The Third Factory by Viktor Shklovsky
Viktor Shklovsky (1893-1984) was one of the key figures in -- and most vocal exponents of -- the critical movement that has come to be known as Russian Formalism. In this, he is notable as one of the founding fathers of twentieth-century literary criticism, and as a major contributor to the study of literature in formal, ‘scientific’ terms. It was the formalism of the twenties which gave rise, by extension or by opposition, to New Criticism, structuralism, post-structuralism and any number of other theories concerned with the ‘literariness’ of texts and the privileging of form above content in stylistic analysis. Not that its resonances were confined to critical circles: the formalist principles espoused by Shklovsky were revived mid-century in the absurdist drama of, among others, Samuel Beckett. Like Shklovsky, Beckett was one who found himself intrigued by ‘the shape of ideas, even if I do not believe in them. […] It is the shape that matters’.
But at present we are speaking of early-twentieth-century Russia, and the defence of formalism in such a context was, unavoidably, a political as well as an intellectual issue. More to the point: it was a losing battle. Richard Sheldon’s introductory essay to his recent edition of Third Factory (Tret’ia fabrika, 1926) reads Shklovsky’s short work -- part manifesto, part autobiography; storybook, collection of letters, sheaf of vignettes -- for its delicate management of what he guardedly calls capitulation. Suffering scathing attacks from Marxist critics throughout the twenties and subjected to professional pressure by Gorky’s Commission on Art Affairs, the outspoken Shklovsky has often been portrayed as having allowed (or even precipitated) the collapse of formalism under the incompatible preferences of the nascent Bolshevik government. But Shklovsky’s ‘ostensible surrender’, writes Sheldon, is a complicated formal device, a realignment of his principles on a foundation of contradictions, undermining Marxist emphases on the superstructural elements of literary production even as it acknowledges Marxist authority. Never mind the instability of politics; even weather, that reliable narrative condition, is unsettled:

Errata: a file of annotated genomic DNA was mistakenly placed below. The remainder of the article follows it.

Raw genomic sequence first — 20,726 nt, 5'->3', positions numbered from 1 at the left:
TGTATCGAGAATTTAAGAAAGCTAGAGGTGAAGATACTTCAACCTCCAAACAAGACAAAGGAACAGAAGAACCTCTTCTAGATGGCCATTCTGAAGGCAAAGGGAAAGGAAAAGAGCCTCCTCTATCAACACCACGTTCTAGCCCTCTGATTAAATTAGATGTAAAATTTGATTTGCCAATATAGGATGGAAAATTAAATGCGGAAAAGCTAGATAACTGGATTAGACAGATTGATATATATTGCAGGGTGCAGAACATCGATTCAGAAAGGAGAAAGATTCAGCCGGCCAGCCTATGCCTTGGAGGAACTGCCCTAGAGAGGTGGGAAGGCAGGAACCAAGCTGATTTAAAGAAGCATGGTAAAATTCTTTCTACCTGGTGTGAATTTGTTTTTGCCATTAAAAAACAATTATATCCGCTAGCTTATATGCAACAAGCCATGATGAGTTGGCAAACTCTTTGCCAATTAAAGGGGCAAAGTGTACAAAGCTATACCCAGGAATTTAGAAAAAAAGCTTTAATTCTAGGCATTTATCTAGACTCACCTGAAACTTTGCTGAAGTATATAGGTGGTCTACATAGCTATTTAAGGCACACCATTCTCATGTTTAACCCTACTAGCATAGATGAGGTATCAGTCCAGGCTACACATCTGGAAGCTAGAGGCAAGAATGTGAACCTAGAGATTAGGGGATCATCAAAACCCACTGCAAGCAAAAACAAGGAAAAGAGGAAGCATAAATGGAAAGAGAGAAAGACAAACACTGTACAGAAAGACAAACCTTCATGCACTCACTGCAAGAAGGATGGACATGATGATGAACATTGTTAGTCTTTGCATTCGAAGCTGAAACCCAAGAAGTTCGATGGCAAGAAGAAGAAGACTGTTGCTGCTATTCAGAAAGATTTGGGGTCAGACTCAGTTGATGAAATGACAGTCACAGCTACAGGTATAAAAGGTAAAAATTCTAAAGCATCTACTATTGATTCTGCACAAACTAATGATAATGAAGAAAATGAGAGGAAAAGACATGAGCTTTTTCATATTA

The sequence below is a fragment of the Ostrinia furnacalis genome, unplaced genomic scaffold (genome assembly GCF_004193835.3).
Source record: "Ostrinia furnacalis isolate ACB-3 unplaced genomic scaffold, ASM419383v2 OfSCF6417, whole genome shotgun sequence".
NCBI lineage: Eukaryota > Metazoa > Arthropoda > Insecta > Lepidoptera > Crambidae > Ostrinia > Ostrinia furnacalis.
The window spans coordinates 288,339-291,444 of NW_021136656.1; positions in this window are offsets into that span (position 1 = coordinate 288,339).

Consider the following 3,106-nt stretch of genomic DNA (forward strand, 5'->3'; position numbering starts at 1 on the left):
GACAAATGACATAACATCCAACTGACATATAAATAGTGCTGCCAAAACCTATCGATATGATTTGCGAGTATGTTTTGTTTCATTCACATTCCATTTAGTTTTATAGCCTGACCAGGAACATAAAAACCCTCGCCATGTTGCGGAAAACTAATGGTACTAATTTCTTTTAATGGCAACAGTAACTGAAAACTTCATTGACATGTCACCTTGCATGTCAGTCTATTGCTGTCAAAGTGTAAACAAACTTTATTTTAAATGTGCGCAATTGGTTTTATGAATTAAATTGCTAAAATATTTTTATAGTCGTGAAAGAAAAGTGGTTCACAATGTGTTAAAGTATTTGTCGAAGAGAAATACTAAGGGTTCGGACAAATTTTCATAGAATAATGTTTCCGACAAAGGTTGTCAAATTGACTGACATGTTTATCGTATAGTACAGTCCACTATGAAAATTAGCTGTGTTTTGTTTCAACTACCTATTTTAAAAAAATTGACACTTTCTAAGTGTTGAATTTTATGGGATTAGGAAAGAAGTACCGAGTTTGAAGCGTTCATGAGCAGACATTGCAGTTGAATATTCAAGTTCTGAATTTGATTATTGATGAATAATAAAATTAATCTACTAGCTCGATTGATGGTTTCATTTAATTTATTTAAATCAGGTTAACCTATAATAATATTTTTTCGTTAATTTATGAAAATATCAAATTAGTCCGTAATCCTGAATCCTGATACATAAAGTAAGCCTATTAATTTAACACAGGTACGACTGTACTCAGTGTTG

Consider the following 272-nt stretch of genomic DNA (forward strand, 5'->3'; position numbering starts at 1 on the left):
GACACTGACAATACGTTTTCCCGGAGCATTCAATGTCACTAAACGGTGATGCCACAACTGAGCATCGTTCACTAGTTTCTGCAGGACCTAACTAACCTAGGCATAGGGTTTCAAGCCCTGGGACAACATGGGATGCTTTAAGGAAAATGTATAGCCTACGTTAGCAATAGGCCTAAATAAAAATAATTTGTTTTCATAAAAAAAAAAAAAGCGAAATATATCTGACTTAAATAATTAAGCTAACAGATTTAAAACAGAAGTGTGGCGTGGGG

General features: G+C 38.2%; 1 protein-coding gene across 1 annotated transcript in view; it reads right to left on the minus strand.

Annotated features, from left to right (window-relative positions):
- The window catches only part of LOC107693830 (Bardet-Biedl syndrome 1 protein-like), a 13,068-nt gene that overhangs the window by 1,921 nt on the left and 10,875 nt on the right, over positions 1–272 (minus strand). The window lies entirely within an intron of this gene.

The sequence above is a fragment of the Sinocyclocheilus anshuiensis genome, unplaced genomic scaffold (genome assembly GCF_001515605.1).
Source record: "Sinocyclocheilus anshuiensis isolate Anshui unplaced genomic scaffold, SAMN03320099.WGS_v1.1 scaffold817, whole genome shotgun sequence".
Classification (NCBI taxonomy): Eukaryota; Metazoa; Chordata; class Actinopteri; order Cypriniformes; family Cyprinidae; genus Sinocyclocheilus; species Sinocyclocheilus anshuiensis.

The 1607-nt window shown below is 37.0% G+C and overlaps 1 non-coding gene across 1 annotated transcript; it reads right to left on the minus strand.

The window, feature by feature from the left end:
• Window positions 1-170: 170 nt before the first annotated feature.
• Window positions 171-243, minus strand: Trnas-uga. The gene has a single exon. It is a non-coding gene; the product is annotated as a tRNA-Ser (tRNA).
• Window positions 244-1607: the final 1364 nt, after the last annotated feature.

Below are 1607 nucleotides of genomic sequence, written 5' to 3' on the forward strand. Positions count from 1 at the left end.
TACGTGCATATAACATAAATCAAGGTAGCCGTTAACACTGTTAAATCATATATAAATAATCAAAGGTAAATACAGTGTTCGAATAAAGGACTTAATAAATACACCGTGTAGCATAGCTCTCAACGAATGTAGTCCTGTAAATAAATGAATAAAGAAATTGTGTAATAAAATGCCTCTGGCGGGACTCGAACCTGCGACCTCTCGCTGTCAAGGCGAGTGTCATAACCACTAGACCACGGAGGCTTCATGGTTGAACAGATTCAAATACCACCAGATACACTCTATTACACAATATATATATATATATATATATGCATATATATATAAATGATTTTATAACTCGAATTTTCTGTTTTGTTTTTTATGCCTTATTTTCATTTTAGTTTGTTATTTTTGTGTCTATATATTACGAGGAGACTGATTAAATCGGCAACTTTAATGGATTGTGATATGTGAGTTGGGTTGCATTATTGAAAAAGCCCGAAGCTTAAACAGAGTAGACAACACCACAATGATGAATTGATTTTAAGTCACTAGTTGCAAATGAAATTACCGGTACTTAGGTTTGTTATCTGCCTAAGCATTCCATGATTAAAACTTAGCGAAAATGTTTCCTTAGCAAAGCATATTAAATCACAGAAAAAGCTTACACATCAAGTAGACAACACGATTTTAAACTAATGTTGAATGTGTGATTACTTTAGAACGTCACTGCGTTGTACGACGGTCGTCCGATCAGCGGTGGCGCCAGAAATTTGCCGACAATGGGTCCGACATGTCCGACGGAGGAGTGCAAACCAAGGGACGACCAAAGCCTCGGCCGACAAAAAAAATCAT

It was May.
Let’s begin at the beginning.
Not with the cat, of course. It was winter.
Sheldon’s essay is illuminating. It provides a lucid and comprehensive exposition of Shklovsky’s ‘factories’: the elements of society through which he has been ‘processed’, refined or homogenized. It works hard to provide the links and passages at which Shklovsky’s work only hints, having as it does ‘no desire to construct a plot’, only ‘to write about things and thoughts’. Sheldon fills some spaces in the very way Shklovsky suggests: ‘[t]he way you assemble a film by attaching to the beginning either a piece of exposed negative or a strip from another film’. His critical exegesis provides both of these: negatives and contrasts; parallels and contextual material.
As you might expect in a work by such an emphatic champion of the formal device, the prose of Third Factory crystallizes around specific and intense descriptions while remaining oblique and shifting in its overall delivery. It rewards attention paid to the devices of opposition and digression, and a willingness to abandon reliance on continuous narrative. With its tone and style somewhere in the shifting borderlands between poetry and prose, Third Factory is a challenging read, but it is not wilfully obtuse, and it is grounded in convictions which provide a cornerstone of Western literary theory. That is not to suggest that this is just historical documentation. It is both relevant and eminently readable, by turns political, angry, sorrowful, sweet and hopeful. Shklovsky’s ‘things and thoughts’ encompass education, love, war, art, films, politics; quiet empty summers and loud, ineffectual lecturers.
When Shklovsky wrote Third Factory, it was after the narrow and equivocal official rejection of a motion by proletarian writers’ organization Oktiabr’ to have the work of the proletariat recognized as the only legitimate representation of Soviet literature. This, and the disapprobation of many formerly apolitical Futurist colleagues, now imposing their own preferences from positions of power within government, informed the subtle disagreement which Richard Sheldon finds as its key element. He writes deftly, and with conviction, and I’m willing to accept his reading. My only concern is that Sheldon’s essay is long and technical: no bad thing. But when long and technical essays preface a work, they bring either tiresome opening pages or the guilt of skipping past them. Much better as prefatory matter would have been Lyn Hejinian’s short, sweet and useful afterword. Otherwise, the edition is well-managed, with good, informative endnotes and quality printing (the fact is that American editions, in general, seem to consistently better their UK counterparts in this respect). Don’t expect a story here. Shklovsky is of that generation for whom ‘plot-oriented prose still exists and will continue to exist, but it has been consigned to the attic’. Whether or not you agree with this assessment of the state of literature -- and I must say that I don’t -- there are few writers whose work is more likely to convince.
Third Factory by Viktor Borisovich Shklovskii
Dalkey Archive Press